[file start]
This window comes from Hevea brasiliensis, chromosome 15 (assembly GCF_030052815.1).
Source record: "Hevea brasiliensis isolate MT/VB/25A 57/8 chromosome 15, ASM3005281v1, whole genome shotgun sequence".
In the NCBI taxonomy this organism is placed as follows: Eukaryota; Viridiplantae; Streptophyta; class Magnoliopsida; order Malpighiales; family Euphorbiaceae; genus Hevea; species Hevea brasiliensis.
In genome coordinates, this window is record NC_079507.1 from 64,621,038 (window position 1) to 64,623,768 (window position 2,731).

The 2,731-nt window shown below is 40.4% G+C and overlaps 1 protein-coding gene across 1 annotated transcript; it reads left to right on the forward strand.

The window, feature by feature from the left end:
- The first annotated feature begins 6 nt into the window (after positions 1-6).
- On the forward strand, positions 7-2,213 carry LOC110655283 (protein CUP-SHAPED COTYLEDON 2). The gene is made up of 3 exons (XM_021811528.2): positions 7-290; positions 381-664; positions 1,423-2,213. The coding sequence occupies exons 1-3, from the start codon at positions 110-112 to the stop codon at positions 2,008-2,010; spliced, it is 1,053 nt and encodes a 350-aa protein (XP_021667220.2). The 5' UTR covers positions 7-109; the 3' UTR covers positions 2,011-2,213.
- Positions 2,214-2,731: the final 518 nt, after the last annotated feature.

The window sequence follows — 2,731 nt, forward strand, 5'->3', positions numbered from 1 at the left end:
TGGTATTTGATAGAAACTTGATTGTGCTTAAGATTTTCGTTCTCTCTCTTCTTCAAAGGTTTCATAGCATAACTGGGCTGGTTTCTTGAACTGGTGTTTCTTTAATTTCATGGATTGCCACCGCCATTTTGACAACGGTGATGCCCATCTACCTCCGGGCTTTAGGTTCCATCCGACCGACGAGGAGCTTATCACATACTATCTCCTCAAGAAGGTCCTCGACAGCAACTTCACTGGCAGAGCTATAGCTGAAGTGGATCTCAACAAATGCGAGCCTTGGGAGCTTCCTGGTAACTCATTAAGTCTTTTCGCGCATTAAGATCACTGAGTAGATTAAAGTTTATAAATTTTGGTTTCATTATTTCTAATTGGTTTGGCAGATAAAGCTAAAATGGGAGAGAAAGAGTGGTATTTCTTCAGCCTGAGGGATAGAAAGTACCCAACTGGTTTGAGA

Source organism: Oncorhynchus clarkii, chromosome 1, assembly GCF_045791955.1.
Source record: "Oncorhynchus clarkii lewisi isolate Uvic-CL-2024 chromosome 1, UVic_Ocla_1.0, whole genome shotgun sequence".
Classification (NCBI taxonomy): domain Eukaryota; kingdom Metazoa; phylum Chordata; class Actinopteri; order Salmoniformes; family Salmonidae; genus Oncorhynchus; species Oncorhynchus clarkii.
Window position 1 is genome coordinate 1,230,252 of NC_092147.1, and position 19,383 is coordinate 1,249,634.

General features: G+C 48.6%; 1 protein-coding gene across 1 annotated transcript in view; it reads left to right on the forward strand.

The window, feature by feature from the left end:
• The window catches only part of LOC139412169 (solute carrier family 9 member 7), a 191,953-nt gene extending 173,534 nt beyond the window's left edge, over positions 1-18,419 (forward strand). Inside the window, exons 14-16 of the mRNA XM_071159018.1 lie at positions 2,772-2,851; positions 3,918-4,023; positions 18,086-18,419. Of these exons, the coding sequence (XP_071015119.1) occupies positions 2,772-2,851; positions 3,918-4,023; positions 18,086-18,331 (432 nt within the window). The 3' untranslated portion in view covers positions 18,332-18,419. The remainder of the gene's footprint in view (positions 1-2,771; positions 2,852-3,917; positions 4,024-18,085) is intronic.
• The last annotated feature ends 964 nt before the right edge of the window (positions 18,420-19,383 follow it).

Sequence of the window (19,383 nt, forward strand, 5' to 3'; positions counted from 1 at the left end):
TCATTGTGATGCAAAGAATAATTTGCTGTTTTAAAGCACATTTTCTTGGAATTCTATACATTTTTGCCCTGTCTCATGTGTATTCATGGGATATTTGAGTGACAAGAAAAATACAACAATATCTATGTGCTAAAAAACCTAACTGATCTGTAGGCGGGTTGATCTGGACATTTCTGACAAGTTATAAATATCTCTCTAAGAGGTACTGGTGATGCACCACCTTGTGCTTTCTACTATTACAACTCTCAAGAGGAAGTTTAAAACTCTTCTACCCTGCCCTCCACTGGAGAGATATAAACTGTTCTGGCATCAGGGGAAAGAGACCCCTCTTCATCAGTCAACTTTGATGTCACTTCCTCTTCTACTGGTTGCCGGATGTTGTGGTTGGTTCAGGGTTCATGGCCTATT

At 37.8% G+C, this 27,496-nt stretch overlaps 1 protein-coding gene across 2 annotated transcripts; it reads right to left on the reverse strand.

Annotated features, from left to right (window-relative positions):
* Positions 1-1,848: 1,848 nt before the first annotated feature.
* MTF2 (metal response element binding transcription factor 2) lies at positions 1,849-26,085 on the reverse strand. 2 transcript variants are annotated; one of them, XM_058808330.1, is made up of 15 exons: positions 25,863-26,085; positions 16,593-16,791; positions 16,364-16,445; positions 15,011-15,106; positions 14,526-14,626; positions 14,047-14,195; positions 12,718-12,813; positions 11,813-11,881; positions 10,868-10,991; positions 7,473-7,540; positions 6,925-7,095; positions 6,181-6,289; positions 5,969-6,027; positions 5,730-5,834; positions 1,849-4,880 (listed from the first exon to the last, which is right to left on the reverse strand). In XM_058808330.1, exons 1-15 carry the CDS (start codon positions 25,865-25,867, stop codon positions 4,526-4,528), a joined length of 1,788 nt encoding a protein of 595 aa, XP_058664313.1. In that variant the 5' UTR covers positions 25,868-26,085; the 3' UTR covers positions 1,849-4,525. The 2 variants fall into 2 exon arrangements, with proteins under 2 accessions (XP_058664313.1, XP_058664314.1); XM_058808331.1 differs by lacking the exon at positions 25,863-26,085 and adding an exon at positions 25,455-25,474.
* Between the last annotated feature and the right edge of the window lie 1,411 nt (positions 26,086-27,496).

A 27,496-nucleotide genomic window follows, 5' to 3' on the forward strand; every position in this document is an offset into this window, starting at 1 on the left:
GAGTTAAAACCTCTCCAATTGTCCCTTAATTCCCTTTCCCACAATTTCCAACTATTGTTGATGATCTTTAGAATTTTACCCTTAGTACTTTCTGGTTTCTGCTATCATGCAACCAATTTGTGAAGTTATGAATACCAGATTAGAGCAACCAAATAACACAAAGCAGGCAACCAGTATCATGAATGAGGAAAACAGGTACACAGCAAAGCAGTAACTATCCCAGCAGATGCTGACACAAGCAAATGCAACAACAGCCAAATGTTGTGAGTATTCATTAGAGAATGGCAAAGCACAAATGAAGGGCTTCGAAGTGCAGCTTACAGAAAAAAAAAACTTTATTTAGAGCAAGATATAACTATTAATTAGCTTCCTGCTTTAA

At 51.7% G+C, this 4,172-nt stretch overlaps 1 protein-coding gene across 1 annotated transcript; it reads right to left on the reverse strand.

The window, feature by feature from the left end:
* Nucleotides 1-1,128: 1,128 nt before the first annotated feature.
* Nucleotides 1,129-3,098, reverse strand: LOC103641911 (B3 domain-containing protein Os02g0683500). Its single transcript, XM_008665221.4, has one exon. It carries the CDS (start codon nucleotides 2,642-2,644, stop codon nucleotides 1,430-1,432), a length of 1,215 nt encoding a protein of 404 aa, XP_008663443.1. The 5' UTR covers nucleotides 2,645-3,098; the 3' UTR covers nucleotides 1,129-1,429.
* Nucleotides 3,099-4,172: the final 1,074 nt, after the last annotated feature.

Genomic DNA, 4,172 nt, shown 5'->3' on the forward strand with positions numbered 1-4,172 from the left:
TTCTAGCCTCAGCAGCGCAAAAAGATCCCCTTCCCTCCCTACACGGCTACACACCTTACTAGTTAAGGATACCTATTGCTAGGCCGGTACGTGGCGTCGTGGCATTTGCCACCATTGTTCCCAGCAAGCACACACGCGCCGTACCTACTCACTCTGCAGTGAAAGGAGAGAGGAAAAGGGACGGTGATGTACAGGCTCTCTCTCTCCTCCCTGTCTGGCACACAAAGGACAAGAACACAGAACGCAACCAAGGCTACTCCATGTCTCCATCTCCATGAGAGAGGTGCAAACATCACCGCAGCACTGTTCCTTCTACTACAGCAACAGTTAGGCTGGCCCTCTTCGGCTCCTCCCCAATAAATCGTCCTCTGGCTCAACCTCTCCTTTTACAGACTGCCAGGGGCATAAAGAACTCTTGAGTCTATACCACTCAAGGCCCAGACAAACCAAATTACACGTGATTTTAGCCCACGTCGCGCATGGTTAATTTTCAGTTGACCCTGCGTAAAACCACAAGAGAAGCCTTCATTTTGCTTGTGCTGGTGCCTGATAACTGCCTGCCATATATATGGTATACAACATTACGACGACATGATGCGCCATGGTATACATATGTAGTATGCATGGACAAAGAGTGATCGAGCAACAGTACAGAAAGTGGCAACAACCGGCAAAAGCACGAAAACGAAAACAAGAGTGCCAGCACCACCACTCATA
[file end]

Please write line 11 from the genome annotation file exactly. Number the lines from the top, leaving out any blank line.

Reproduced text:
TGGTATTTGATAGAAACTTGATTGTGCTTAAGATTTTCGTTCTCTCTCTTCTTCAAAGGTTTCATAGCATAACTGGGCTGGTTTCTTGAACTGGTGTTTCTTTAATTTCATGGATTGCCACCGCCATTTTGACAACGGTGATGCCCATCTACCTCCGGGCTTTAGGTTCCATCCGACCGACGAGGAGCTTATCACATACTATCTCCTCAAGAAGGTCCTCGACAGCAACTTCACTGGCAGAGCTATAGCTGAAGTGGATCTCAACAAATGCGAGCCTTGGGAGCTTCCTGGTAACTCATTAAGTCTTTTCGCGCATTAAGATCACTGAGTAGATTAAAGTTTATAAATTTTGGTTTCATTATTTCTAATTGGTTTGGCAGATAAAGCTAAAATGGGAGAGAAAGAGTGGTATTTCTTCAGCCTGAGGGATAGAAAGTACCCAACTGGTTTGAGA